Figure 8 shows three-dimensional oblique plots of representative examples of positions that saw gradual improvement, gradual worsening, and dramatic worsening. The gradually improving position, indicated in Fig. 6 and displayed in Fig. 8, was found at X = −2 mm in fine diamond test 1. After the 0–0.25 μm diameter diamond abrasive preprocessing phase, the surface at the improving position had an initial roughness of 0.8 nm Sa. The deepest valley was measured to be 12.5 nm, and the deeper scratches were relatively evenly distributed across the surface. The widest valleys present on the surface were roughly 3 μm. However, the widths of most defects were less than 2 μm. After polishing with the 0–0.1 μm diameter diamond abrasive for 5 mins, the roughness improved to 0.6 nm and continued to improve after 10 and 15 mins of polishing time.
The gradually worsening position, indicated in Fig. 7 and displayed in Fig. 8, was found at X = 6 mm in fine diamond test 2. After the preprocessing stage, the surface at this worsening position had an initial roughness of 1.2 nm Sa, and the deepest valley was measured to be 17.1 nm. The width of the large scratch present on the surface was approximately 5–6 μm. After polishing with the 0–0.1 μm diameter diamond abrasive for 5 mins, the roughness worsened to 1.3 nm, and while the depth of the valley did not significantly change, the width grew to approximately 8–12 μm. The surface continued to gradually worsen after 10 and 15 mins of polishing time.
The dramatic worsening position, indicated in Fig. 6 and displayed in Fig. 8, found at X = 6 mm in fine diamond test 1, had a lower initial roughness (1.0 nm Sa) when compared to the gradually worsening position; however, the deepest valley at this position was measured to be 27.7 nm and two relatively deep scratches were located in close proximity. The scratches were not substantially wider than the scratch located on the gradually worsening position; however, after polishing with the 0–0.1 μm diameter diamond abrasive for 5 mins, a large section of material was removed from the area between these deep scratches. The roughness at this position worsened dramatically as a result. The roughness improved gradually with each additional 5 min process. After the chipping occurred, the sharp edges of the chip zone were smoothed. This caused a leveling of the surface and a drop in the roughness value.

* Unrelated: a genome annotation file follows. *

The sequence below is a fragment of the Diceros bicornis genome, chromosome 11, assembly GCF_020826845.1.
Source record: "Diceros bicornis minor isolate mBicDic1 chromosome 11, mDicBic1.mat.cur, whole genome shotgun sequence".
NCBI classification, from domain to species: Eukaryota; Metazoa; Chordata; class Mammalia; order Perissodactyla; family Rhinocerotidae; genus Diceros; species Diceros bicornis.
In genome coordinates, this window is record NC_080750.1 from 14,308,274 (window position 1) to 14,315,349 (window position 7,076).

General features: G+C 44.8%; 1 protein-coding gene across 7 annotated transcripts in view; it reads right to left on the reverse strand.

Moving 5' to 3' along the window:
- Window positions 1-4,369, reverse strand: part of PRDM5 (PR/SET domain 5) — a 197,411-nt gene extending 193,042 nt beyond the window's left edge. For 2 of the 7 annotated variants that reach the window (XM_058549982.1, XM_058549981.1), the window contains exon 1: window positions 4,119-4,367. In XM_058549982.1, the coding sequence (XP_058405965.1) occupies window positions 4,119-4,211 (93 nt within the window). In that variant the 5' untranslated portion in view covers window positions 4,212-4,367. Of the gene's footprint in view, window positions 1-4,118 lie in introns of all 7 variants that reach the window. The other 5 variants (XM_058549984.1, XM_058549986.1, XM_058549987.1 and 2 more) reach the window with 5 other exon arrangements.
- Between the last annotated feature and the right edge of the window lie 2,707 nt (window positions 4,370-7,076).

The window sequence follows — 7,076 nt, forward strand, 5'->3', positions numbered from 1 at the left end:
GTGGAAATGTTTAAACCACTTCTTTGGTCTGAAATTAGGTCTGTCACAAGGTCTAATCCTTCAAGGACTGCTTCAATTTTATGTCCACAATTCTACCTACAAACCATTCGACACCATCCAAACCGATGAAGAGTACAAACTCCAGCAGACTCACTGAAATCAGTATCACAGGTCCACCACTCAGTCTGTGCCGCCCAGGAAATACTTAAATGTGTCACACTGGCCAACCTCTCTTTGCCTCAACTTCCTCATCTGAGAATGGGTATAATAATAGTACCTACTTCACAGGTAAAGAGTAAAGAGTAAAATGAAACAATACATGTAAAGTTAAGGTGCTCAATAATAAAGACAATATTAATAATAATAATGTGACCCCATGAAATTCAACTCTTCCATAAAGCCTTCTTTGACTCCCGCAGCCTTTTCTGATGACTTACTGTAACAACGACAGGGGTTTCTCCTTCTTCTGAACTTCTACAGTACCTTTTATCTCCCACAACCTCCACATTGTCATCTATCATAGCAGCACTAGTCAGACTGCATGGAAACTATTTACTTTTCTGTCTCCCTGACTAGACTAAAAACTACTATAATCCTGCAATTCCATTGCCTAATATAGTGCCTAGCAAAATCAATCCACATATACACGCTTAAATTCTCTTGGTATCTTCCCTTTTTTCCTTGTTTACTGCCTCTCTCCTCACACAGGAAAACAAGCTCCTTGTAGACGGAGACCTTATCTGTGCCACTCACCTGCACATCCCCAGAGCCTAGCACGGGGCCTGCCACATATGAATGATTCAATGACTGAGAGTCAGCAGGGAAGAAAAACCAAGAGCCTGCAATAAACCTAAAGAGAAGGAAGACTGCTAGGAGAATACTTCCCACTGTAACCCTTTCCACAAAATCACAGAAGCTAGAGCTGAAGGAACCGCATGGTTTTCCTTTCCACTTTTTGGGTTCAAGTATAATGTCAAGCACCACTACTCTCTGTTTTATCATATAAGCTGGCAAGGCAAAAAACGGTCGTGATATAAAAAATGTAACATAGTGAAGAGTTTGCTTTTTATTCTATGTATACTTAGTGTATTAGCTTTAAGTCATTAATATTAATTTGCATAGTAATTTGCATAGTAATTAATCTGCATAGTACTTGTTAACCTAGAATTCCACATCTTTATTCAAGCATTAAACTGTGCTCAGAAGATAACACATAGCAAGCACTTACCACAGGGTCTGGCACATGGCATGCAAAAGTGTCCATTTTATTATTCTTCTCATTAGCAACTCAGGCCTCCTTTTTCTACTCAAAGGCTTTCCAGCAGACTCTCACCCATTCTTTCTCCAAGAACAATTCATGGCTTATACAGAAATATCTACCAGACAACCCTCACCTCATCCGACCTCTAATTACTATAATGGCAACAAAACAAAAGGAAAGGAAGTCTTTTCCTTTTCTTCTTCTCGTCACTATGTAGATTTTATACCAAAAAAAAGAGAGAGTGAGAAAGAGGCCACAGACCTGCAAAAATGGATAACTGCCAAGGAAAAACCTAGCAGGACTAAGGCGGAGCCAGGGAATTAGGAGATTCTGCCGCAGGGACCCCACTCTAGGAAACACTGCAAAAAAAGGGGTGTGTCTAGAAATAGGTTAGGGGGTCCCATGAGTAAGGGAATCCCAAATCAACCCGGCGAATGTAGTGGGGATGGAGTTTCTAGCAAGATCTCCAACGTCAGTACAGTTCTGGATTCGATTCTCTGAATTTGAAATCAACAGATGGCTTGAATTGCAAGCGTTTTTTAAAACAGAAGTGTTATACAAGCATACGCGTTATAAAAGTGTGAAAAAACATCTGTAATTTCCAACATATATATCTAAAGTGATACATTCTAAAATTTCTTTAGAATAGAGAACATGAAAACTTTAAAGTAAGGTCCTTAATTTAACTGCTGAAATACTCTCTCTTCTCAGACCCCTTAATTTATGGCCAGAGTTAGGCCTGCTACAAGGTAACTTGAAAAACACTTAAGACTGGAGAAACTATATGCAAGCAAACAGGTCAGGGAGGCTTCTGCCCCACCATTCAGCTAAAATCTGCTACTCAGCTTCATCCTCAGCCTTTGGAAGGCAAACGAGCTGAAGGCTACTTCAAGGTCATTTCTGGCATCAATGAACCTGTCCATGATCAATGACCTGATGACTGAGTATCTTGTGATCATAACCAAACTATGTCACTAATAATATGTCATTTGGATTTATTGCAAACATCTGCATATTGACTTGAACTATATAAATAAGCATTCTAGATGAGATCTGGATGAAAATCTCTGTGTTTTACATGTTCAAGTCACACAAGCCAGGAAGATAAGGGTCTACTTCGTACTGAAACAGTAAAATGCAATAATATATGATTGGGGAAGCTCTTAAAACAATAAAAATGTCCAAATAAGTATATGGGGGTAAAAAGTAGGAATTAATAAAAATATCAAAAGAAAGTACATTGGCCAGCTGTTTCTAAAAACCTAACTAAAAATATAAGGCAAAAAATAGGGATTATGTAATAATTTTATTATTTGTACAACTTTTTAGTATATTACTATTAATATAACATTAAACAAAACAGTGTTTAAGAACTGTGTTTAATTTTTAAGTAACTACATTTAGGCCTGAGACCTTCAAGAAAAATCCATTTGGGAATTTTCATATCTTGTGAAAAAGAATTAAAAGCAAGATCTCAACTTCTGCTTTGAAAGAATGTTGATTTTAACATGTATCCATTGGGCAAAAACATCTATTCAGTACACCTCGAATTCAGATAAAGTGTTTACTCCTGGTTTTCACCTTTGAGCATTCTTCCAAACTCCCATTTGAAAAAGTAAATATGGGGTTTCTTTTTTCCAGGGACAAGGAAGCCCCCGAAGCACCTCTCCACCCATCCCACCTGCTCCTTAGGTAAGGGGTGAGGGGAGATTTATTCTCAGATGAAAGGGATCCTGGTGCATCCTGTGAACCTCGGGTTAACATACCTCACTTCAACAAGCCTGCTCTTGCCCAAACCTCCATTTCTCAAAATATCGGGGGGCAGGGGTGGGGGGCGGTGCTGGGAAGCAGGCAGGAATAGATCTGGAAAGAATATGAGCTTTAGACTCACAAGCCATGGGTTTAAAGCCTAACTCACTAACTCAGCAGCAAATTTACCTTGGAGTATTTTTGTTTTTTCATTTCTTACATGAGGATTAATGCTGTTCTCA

The deepest valley at every position was recorded prior to polishing with fine diamond, and in general, the width of the defect was related to the depth: deeper defects were generally wider than shallow defects. It was found that the positions that saw an average gradual worsening had an average initial deepest valley of 18.8 nm in fine diamond test 1 and 14.2 nm in fine diamond test 2. The widths of these defects were generally in the 3–6 μm range. After polishing for 5 mins, the widths of the larger defects increased to approximately 5–10 μm. The widths continued to increase to 10–15 μm and 15–20 μm after 10 and 15 mins of polishing time, respectively.
Positions that saw an average gradual improvement had an average initial deepest valley of 12.9 nm in fine diamond test 1 and 8.8 nm in fine diamond test 2. While some localized defects on these surfaces were approximately 5 μm wide, the majority of the defects were less than approximately 2 μm. The larger defects widened with increased polishing time; however, the majority of the defects reduced in width.
The depth and width of the surface scratches prior to polishing with a slurry of 0–0.1 μm diameter diamond abrasive, and 44–149 μm iron particles have an effect on whether the roughness of the surface will improve or worsen with fine diamond polishing. The iron particles must press the diamond abrasive into and across the surface for material removal to occur. When the width of a defect is sufficiently small, the iron will pass over the defect as it moves across the surface. Despite the possibility of abrasive entering the defect, there is no material removal within the defect as the iron cannot apply pressure to the abrasive in that region. Material is removed from the surface surrounding the defect, effectively reducing the depth and width of the scratching.
The larger the initial width of the defect, the more likely an iron particle is able to partially penetrate the defect. The iron particle is then able to press the diamond abrasive into the workpiece in the defect and cause material removal. This causes a widening of the defect, which, in turn, allows more iron to penetrate and more material to be removed within the defect. When several large defects are in close proximity, chips can form and be ejected from the surface.